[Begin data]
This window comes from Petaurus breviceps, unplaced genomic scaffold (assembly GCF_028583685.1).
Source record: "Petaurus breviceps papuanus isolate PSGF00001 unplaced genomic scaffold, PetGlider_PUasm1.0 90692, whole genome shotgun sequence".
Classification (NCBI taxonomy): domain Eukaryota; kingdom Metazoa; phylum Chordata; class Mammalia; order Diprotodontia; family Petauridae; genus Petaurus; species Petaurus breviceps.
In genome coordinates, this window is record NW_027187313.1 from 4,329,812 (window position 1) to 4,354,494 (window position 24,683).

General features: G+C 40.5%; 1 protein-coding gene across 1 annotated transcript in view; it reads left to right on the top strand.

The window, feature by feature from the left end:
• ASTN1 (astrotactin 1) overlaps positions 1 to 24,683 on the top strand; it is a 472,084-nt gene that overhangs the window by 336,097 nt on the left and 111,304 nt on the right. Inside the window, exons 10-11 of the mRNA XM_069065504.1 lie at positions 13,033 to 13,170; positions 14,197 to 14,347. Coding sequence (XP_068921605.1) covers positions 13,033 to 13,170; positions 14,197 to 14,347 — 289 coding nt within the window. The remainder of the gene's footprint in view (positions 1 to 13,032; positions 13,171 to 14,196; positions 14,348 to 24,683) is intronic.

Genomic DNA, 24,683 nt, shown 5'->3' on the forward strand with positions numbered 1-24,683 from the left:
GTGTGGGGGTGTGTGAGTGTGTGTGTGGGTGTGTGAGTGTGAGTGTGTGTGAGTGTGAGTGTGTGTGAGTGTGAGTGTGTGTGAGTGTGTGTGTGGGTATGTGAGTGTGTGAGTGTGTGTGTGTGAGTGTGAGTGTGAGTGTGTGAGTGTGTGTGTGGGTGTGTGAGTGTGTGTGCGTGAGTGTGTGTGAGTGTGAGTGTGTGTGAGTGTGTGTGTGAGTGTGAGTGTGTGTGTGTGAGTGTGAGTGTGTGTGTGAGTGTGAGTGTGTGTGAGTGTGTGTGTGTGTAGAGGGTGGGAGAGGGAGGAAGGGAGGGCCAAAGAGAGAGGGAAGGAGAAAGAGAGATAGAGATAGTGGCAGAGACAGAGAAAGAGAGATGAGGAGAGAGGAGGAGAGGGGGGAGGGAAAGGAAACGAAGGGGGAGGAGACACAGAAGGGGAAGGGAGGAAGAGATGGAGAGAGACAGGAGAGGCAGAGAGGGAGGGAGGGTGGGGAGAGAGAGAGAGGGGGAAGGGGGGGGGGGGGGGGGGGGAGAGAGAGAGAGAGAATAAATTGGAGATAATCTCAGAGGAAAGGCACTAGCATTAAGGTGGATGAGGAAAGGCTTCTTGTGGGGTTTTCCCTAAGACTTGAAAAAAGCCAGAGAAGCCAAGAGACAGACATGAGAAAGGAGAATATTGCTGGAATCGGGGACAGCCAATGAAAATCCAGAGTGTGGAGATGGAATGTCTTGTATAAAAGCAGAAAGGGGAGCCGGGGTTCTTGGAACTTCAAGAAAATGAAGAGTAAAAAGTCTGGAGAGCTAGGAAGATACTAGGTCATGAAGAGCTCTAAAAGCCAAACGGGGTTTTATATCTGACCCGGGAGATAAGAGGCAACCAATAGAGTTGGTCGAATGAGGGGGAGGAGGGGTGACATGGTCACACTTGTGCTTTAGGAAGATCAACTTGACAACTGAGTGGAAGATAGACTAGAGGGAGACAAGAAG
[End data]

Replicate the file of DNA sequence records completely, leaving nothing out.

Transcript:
This window comes from Petaurus breviceps, unplaced genomic scaffold (assembly GCF_028583685.1).
Source record: "Petaurus breviceps papuanus isolate PSGF00001 unplaced genomic scaffold, PetGlider_PUasm1.0 90692, whole genome shotgun sequence".
Classification (NCBI taxonomy): domain Eukaryota; kingdom Metazoa; phylum Chordata; class Mammalia; order Diprotodontia; family Petauridae; genus Petaurus; species Petaurus breviceps.
In genome coordinates, this window is record NW_027187313.1 from 4,329,812 (window position 1) to 4,354,494 (window position 24,683).

General features: G+C 40.5%; 1 protein-coding gene across 1 annotated transcript in view; it reads left to right on the top strand.

The window, feature by feature from the left end:
• ASTN1 (astrotactin 1) overlaps positions 1 to 24,683 on the top strand; it is a 472,084-nt gene that overhangs the window by 336,097 nt on the left and 111,304 nt on the right. Inside the window, exons 10-11 of the mRNA XM_069065504.1 lie at positions 13,033 to 13,170; positions 14,197 to 14,347. Coding sequence (XP_068921605.1) covers positions 13,033 to 13,170; positions 14,197 to 14,347 — 289 coding nt within the window. The remainder of the gene's footprint in view (positions 1 to 13,032; positions 13,171 to 14,196; positions 14,348 to 24,683) is intronic.

Genomic DNA, 24,683 nt, shown 5'->3' on the forward strand with positions numbered 1-24,683 from the left:
GTGTGGGGGTGTGTGAGTGTGTGTGTGGGTGTGTGAGTGTGAGTGTGTGTGAGTGTGAGTGTGTGTGAGTGTGAGTGTGTGTGAGTGTGTGTGTGGGTATGTGAGTGTGTGAGTGTGTGTGTGTGAGTGTGAGTGTGAGTGTGTGAGTGTGTGTGTGGGTGTGTGAGTGTGTGTGCGTGAGTGTGTGTGAGTGTGAGTGTGTGTGAGTGTGTGTGTGAGTGTGAGTGTGTGTGTGTGAGTGTGAGTGTGTGTGTGAGTGTGAGTGTGTGTGAGTGTGTGTGTGTGTAGAGGGTGGGAGAGGGAGGAAGGGAGGGCCAAAGAGAGAGGGAAGGAGAAAGAGAGATAGAGATAGTGGCAGAGACAGAGAAAGAGAGATGAGGAGAGAGGAGGAGAGGGGGGAGGGAAAGGAAACGAAGGGGGAGGAGACACAGAAGGGGAAGGGAGGAAGAGATGGAGAGAGACAGGAGAGGCAGAGAGGGAGGGAGGGTGGGGAGAGAGAGAGAGGGGGAAGGGGGGGGGGGGGGGGGGGGAGAGAGAGAGAGAGAATAAATTGGAGATAATCTCAGAGGAAAGGCACTAGCATTAAGGTGGATGAGGAAAGGCTTCTTGTGGGGTTTTCCCTAAGACTTGAAAAAAGCCAGAGAAGCCAAGAGACAGACATGAGAAAGGAGAATATTGCTGGAATCGGGGACAGCCAATGAAAATCCAGAGTGTGGAGATGGAATGTCTTGTATAAAAGCAGAAAGGGGAGCCGGGGTTCTTGGAACTTCAAGAAAATGAAGAGTAAAAAGTCTGGAGAGCTAGGAAGATACTAGGTCATGAAGAGCTCTAAAAGCCAAACGGGGTTTTATATCTGACCCGGGAGATAAGAGGCAACCAATAGAGTTGGTCGAATGAGGGGGAGGAGGGGTGACATGGTCACACTTGTGCTTTAGGAAGATCAACTTGACAACTGAGTGGAAGATAGACTAGAGGGAGACAAGAAG